I've recently become distracted by two groups of people in front of me. I've labelled them: Posh English Girls and Chavvy Spanish Family. But this has disturbed me. Why have I labelled them in this way? Have I become a labeller? When did I become so judgmental about people to a point where I give them perky little labels... Full on titled names? I think that this is something I've always tried to avoid, labelling people, it's something I often tell Mik off for. In fact, I can see his smug grin now when he realises that I too, have become a labeller. I decide not to tell him. But, as I lay here, with the sea lapping at my feet and the sounds of sweet childish laughter lilting on the air, I become more preoccupied as to why I have labeled each group in the way I have. I try to look for the obvious distinctive features. Ponder whether everyone on the beach, no matter their nationality, would perceive them in this way. Or whether it's just me.
Posh English Girls are sweet. There are five of them in the group. Three are left here at the moment as the two Chanel glasses-wearing ones have apologised for being boring before leaving to enjoy their balcony away from the 'awful sand'. They've just been given a couple of inflatables by some Dutch holiday makers who are going home - they didn't say they were Dutch, that's just an accurate guess, but they did say they were going home - they are now planning on how to surprise the other two girls in their group with the inflatables (Posh English Girls not the Dutch) which seems to involve the inflatable turning up on the balcony doorstep all of its own accord, whilst they hide, in fits of hysterical hilarity around the corner. Perhaps this is how I know they're posh; in my world, inflatables do not posses the capacity to do this. Listening in to their conversation, it is relaxed, soft, quiet. They discuss what 'Daddy' does for a living in between their reading of 'Fifty Shades...' and 'Grazia' magazine.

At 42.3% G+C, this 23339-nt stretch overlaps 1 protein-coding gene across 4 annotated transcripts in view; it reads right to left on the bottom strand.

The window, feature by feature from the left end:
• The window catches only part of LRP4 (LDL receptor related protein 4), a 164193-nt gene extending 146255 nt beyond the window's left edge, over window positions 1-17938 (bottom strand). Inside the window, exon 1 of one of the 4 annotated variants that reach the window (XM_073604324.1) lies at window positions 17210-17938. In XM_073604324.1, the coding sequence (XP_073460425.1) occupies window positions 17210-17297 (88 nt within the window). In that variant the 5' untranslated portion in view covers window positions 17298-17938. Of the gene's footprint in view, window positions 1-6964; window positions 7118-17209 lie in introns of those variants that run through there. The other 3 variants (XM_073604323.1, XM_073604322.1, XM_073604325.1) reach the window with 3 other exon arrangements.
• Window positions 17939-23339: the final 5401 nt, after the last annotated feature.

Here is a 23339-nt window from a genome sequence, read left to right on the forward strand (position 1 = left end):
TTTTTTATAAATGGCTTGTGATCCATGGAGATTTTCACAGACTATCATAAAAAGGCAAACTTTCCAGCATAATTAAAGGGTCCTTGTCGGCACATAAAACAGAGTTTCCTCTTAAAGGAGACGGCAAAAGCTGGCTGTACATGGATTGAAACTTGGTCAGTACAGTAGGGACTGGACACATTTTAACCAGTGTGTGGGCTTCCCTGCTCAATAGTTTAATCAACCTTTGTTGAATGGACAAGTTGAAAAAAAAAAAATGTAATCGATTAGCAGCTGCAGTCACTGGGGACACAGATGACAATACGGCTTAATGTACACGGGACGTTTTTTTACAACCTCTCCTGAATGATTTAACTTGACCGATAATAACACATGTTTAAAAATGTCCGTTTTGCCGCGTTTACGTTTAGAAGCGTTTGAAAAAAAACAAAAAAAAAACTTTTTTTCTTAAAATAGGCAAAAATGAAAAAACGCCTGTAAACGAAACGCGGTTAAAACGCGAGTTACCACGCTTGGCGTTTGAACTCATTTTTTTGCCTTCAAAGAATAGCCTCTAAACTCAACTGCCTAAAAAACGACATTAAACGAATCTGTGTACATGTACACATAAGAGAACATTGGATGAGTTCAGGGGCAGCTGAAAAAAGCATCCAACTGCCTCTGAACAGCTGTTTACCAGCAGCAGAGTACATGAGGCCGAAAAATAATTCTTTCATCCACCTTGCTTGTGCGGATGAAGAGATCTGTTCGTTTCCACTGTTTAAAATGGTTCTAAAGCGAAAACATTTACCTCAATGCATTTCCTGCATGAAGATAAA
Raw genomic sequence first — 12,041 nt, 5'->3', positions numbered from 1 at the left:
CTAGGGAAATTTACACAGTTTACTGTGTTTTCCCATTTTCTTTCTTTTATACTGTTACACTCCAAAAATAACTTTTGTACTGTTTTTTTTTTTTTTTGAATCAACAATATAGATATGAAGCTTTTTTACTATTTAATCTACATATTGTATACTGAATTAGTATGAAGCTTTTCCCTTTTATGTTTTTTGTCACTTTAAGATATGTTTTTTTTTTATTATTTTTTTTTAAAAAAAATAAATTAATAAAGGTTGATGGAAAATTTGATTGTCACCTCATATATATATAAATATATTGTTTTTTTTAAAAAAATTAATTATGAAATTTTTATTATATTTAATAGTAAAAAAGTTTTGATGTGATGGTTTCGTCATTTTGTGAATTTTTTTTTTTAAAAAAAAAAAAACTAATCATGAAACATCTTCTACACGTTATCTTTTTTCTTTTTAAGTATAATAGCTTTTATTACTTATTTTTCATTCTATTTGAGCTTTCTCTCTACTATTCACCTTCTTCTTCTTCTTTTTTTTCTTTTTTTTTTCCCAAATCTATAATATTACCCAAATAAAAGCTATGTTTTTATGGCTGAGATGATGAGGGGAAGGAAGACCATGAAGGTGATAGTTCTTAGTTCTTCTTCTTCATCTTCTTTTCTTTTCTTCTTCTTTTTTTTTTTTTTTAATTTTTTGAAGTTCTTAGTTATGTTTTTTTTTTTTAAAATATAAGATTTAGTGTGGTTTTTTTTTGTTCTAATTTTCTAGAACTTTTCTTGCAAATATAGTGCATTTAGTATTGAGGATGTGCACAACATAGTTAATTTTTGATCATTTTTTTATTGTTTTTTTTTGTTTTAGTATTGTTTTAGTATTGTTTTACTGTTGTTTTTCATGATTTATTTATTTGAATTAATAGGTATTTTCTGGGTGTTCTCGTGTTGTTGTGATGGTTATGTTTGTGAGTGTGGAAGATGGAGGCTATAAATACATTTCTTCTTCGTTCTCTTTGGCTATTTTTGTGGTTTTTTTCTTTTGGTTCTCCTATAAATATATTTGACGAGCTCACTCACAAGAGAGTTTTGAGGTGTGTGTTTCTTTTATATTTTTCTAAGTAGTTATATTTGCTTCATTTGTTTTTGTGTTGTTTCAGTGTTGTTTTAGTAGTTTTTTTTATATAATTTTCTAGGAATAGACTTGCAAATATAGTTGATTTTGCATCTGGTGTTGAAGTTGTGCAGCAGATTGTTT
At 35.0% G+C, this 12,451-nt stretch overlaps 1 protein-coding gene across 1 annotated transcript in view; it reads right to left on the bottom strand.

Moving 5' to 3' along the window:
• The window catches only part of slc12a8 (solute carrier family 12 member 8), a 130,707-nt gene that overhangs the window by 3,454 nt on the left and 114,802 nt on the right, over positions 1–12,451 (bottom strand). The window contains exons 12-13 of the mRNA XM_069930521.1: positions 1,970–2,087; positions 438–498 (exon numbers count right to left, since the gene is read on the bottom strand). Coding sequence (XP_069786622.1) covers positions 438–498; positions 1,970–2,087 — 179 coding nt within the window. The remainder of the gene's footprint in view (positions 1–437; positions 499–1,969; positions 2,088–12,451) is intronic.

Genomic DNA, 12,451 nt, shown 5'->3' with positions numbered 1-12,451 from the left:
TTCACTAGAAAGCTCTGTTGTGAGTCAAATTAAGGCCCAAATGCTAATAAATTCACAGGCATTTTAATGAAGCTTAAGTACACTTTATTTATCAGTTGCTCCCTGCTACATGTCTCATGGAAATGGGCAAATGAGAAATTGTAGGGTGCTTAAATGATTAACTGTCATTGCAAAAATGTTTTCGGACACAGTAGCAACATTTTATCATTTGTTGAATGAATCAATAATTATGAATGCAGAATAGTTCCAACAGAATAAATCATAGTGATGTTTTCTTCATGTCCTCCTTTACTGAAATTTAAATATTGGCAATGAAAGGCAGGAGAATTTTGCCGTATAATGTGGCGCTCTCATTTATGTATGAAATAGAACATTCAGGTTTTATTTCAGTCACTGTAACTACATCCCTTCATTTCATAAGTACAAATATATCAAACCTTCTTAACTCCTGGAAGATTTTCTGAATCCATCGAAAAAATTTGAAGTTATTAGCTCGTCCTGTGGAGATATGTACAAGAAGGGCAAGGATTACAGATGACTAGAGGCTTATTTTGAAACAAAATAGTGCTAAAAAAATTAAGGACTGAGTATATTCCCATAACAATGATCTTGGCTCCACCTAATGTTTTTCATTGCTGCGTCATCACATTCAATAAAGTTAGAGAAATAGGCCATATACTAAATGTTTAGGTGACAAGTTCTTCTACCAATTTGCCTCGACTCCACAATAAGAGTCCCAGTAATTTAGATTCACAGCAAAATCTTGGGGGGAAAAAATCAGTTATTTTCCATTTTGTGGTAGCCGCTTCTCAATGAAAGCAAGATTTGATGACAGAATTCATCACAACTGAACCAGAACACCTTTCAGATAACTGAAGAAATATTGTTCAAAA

Beyond them, in the sea, Chavvy Spanish Family are loud and brash. Not speaking much Spanish past the essentials of 'hola', 'gracias' and 'mi casa est blanca', I'm unable to ascertain if they are shouting to each other a critique of the protagonist in 'Fifty Shades' or, if they are musing over their fathers' successes in life. I assume they are. They are certainly enjoying life. Splashing about - a lot - dunking each other, demonstrating the sort of overt affection that I, as a typically reserved English lady, find a little too excessive for the public arena. Their zealous and exuberant behaviour calls to mind that poster from back in the 80's... You know, the one that used to don the walls of every public swimming pool: 'no bombing, no diving, no heavy petting'.
'They'd be thrown out of an English swimming pool if this was the 80's' I think to myself as I glance at the beach lifeguard... He's watching them closely.
I look from them, to the Posh English Girls quietly quaffing their Evian, and back again... No, I just can't pinpoint what is is about them that has caused me to label them in such a way. Perhaps it's just intuition. Perhaps it's just me. Internally, I chastise myself. Who am I to pass judgement on these groups of strangers? To label them like some prejudiced, judgmental labeller? Suddenly I feel ashamed. The Posh English Girls are just quiet, lovely girls with well-pronounced words and dads they're proud of; and the Chavvy Spanish Family are just fun-loving, ostentatious, beach-goers, enjoying themselves in a loud and overly boisterous manner.
As I look back from them fooling about in the sea, I vow to myself to never again enter into such flippant, flimsy labelling and, most definitely, never mention my foray into this sordid world to Mik, who would surely mock me for these foolish ways.
I catch Mik's eye. He raises his eyebrows at me and smirks.